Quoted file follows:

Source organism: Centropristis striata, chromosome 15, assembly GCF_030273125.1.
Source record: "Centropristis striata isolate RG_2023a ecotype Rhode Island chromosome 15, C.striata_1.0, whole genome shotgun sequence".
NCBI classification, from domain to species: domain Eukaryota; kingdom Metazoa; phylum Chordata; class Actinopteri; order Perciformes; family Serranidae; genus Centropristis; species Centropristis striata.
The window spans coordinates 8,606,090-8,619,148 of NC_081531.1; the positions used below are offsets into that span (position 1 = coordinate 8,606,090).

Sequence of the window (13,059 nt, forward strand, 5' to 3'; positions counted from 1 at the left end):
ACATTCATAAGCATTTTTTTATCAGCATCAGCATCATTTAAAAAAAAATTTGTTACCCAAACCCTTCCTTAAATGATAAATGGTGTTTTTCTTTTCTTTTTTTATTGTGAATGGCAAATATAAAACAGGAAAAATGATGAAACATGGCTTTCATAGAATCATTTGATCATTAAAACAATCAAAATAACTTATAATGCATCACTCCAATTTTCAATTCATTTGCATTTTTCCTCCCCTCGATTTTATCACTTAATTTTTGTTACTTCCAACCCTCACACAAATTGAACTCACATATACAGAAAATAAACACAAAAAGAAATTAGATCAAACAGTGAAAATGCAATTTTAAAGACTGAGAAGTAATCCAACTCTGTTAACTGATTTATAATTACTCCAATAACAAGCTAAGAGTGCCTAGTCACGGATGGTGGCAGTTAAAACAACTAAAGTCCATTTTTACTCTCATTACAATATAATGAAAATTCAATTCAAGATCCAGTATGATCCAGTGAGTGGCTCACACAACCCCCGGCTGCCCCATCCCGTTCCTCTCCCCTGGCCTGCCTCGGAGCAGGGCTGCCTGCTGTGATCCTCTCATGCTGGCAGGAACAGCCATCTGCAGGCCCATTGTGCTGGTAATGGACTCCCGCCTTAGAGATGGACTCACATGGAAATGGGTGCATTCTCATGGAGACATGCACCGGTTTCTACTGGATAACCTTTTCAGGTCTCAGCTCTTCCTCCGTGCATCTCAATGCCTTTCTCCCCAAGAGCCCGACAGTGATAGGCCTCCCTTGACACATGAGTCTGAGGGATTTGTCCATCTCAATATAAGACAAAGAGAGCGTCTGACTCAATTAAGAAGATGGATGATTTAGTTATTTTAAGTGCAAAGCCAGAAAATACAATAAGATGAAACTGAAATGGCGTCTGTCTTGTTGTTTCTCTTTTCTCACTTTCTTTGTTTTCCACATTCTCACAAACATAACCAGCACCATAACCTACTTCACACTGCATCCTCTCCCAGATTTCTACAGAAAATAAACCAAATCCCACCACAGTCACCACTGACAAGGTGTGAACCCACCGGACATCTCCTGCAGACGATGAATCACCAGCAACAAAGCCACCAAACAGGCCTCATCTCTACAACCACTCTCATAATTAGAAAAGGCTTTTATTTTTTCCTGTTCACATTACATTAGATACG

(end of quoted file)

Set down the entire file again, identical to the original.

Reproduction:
Source organism: Centropristis striata, chromosome 15, assembly GCF_030273125.1.
Source record: "Centropristis striata isolate RG_2023a ecotype Rhode Island chromosome 15, C.striata_1.0, whole genome shotgun sequence".
NCBI classification, from domain to species: domain Eukaryota; kingdom Metazoa; phylum Chordata; class Actinopteri; order Perciformes; family Serranidae; genus Centropristis; species Centropristis striata.
The window spans coordinates 8,606,090-8,619,148 of NC_081531.1; the positions used below are offsets into that span (position 1 = coordinate 8,606,090).

Sequence of the window (13,059 nt, forward strand, 5' to 3'; positions counted from 1 at the left end):
ACATTCATAAGCATTTTTTTATCAGCATCAGCATCATTTAAAAAAAAATTTGTTACCCAAACCCTTCCTTAAATGATAAATGGTGTTTTTCTTTTCTTTTTTTATTGTGAATGGCAAATATAAAACAGGAAAAATGATGAAACATGGCTTTCATAGAATCATTTGATCATTAAAACAATCAAAATAACTTATAATGCATCACTCCAATTTTCAATTCATTTGCATTTTTCCTCCCCTCGATTTTATCACTTAATTTTTGTTACTTCCAACCCTCACACAAATTGAACTCACATATACAGAAAATAAACACAAAAAGAAATTAGATCAAACAGTGAAAATGCAATTTTAAAGACTGAGAAGTAATCCAACTCTGTTAACTGATTTATAATTACTCCAATAACAAGCTAAGAGTGCCTAGTCACGGATGGTGGCAGTTAAAACAACTAAAGTCCATTTTTACTCTCATTACAATATAATGAAAATTCAATTCAAGATCCAGTATGATCCAGTGAGTGGCTCACACAACCCCCGGCTGCCCCATCCCGTTCCTCTCCCCTGGCCTGCCTCGGAGCAGGGCTGCCTGCTGTGATCCTCTCATGCTGGCAGGAACAGCCATCTGCAGGCCCATTGTGCTGGTAATGGACTCCCGCCTTAGAGATGGACTCACATGGAAATGGGTGCATTCTCATGGAGACATGCACCGGTTTCTACTGGATAACCTTTTCAGGTCTCAGCTCTTCCTCCGTGCATCTCAATGCCTTTCTCCCCAAGAGCCCGACAGTGATAGGCCTCCCTTGACACATGAGTCTGAGGGATTTGTCCATCTCAATATAAGACAAAGAGAGCGTCTGACTCAATTAAGAAGATGGATGATTTAGTTATTTTAAGTGCAAAGCCAGAAAATACAATAAGATGAAACTGAAATGGCGTCTGTCTTGTTGTTTCTCTTTTCTCACTTTCTTTGTTTTCCACATTCTCACAAACATAACCAGCACCATAACCTACTTCACACTGCATCCTCTCCCAGATTTCTACAGAAAATAAACCAAATCCCACCACAGTCACCACTGACAAGGTGTGAACCCACCGGACATCTCCTGCAGACGATGAATCACCAGCAACAAAGCCACCAAACAGGCCTCATCTCTACAACCACTCTCATAATTAGAAAAGGCTTTTATTTTTTCCTGTTCACATTACATTAGATACG